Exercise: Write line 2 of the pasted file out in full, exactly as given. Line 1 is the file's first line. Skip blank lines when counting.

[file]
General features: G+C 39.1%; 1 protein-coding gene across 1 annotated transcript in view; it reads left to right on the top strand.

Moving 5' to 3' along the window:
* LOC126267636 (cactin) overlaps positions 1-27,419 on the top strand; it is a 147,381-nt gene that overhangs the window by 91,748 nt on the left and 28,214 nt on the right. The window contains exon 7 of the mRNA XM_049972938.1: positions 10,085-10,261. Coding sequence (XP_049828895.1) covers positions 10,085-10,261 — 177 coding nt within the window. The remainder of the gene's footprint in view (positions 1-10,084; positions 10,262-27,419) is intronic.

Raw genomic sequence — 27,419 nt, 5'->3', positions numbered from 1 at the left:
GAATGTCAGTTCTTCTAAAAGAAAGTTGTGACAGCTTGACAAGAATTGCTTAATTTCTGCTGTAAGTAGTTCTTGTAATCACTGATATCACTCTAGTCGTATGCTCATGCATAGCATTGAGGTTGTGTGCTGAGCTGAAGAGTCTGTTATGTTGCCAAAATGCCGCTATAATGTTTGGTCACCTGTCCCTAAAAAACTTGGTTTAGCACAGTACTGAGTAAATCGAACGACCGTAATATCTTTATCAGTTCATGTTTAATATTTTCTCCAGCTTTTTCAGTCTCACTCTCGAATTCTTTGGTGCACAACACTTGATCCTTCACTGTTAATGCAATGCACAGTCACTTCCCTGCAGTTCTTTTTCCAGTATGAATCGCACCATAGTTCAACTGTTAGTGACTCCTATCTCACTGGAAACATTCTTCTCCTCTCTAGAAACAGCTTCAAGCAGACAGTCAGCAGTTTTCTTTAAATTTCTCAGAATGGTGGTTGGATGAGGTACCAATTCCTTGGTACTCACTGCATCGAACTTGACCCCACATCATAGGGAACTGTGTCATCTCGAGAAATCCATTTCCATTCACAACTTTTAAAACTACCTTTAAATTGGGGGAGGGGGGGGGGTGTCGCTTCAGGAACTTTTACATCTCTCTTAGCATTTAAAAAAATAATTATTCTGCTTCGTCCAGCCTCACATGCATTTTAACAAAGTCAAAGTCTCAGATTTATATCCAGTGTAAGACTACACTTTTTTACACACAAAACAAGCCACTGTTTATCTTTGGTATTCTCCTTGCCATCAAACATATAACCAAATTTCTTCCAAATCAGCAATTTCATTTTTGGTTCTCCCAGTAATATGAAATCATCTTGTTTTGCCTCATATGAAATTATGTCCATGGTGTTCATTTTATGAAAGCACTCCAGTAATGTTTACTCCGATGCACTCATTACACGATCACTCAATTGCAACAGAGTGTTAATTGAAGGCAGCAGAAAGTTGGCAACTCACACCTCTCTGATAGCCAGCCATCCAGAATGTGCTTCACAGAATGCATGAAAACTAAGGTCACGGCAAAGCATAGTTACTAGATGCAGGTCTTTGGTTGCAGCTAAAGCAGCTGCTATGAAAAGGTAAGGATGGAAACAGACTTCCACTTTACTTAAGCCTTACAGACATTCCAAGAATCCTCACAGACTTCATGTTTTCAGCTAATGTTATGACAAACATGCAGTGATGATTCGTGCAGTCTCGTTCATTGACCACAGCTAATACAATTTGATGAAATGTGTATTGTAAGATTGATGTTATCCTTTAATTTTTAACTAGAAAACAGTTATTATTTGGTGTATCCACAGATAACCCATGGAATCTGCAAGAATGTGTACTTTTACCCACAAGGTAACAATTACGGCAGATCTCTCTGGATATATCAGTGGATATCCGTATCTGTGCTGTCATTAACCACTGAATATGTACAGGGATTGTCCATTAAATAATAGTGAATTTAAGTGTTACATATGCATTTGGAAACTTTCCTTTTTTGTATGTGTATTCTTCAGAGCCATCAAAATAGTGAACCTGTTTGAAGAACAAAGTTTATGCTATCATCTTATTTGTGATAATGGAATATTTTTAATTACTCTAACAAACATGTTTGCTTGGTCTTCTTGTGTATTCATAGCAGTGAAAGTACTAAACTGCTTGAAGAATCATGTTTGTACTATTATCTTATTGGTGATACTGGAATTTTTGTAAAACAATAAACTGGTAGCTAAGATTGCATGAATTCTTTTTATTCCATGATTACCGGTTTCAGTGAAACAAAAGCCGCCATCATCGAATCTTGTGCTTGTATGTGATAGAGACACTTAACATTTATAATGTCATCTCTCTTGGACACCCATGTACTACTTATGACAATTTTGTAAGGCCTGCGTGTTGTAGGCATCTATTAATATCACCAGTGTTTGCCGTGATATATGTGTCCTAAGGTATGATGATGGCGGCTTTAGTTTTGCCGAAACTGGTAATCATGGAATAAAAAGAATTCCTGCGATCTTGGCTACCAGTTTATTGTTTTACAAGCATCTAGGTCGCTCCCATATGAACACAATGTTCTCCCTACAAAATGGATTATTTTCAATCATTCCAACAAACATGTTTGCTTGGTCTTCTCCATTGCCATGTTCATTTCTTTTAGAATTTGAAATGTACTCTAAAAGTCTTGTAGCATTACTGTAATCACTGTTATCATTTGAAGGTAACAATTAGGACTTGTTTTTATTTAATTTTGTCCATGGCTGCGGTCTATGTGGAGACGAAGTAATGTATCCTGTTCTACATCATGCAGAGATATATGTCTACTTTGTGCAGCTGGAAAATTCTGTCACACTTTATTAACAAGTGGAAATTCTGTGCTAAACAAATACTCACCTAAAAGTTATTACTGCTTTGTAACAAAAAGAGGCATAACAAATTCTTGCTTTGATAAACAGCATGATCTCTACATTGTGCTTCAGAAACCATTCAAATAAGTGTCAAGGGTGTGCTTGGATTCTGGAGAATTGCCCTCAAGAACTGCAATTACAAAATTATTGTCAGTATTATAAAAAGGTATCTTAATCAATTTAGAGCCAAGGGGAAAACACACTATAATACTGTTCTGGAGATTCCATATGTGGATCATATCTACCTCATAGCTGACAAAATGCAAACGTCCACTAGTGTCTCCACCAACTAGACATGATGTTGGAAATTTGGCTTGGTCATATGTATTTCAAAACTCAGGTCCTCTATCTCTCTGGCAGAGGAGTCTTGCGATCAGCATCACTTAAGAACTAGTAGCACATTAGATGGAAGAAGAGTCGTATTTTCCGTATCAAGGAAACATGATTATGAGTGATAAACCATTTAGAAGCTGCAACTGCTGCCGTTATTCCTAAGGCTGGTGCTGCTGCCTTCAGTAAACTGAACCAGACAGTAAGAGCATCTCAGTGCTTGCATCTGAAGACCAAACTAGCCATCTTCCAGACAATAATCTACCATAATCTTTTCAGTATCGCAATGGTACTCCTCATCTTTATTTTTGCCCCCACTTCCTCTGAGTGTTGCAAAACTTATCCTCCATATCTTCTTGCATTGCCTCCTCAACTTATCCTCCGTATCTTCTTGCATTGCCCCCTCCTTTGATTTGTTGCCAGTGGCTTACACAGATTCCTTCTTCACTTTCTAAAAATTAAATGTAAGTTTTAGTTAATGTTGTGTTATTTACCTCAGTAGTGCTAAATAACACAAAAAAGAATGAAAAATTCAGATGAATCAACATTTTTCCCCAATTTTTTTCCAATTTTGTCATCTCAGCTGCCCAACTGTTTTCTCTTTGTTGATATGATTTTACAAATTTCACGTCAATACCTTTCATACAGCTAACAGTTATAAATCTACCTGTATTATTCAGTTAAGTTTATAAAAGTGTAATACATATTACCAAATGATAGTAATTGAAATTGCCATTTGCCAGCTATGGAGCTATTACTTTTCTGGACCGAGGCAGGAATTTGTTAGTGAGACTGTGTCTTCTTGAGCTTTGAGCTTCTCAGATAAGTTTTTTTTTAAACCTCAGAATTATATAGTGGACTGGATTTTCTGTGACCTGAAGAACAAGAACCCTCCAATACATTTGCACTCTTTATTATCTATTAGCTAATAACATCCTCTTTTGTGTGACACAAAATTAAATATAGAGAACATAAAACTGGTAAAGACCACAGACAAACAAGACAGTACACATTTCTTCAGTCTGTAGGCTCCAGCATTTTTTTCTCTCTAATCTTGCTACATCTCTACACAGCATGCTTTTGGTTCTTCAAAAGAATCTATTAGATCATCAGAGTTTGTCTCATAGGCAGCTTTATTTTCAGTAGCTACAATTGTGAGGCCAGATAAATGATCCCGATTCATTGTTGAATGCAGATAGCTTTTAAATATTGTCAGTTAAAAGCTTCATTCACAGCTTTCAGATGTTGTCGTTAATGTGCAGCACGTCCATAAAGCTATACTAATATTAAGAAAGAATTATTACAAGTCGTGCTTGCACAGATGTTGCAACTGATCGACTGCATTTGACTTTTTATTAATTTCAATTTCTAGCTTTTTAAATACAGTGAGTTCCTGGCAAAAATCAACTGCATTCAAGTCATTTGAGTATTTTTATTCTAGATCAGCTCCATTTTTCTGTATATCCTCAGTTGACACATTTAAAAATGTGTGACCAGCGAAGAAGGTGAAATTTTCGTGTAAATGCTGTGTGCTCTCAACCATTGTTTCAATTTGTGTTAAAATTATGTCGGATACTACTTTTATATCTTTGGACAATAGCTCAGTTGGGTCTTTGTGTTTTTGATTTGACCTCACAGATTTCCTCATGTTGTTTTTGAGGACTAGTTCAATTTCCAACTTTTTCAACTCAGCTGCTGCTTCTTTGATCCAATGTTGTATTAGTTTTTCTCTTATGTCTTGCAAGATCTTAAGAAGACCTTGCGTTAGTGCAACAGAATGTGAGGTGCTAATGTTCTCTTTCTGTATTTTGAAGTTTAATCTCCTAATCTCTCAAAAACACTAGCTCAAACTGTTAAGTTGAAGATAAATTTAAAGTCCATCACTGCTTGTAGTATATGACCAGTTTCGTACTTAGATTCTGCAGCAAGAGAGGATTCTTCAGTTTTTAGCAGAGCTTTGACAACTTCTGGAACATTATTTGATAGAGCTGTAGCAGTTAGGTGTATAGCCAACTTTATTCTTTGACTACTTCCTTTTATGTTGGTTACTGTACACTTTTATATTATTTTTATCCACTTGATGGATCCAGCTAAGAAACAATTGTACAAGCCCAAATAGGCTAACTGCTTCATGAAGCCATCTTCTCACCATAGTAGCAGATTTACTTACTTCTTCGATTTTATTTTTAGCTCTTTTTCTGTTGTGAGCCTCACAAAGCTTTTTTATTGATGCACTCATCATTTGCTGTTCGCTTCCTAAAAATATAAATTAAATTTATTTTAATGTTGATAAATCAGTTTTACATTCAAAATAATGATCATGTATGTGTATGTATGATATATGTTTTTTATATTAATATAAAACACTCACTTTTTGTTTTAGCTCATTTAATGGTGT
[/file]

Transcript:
Moving 5' to 3' along the window: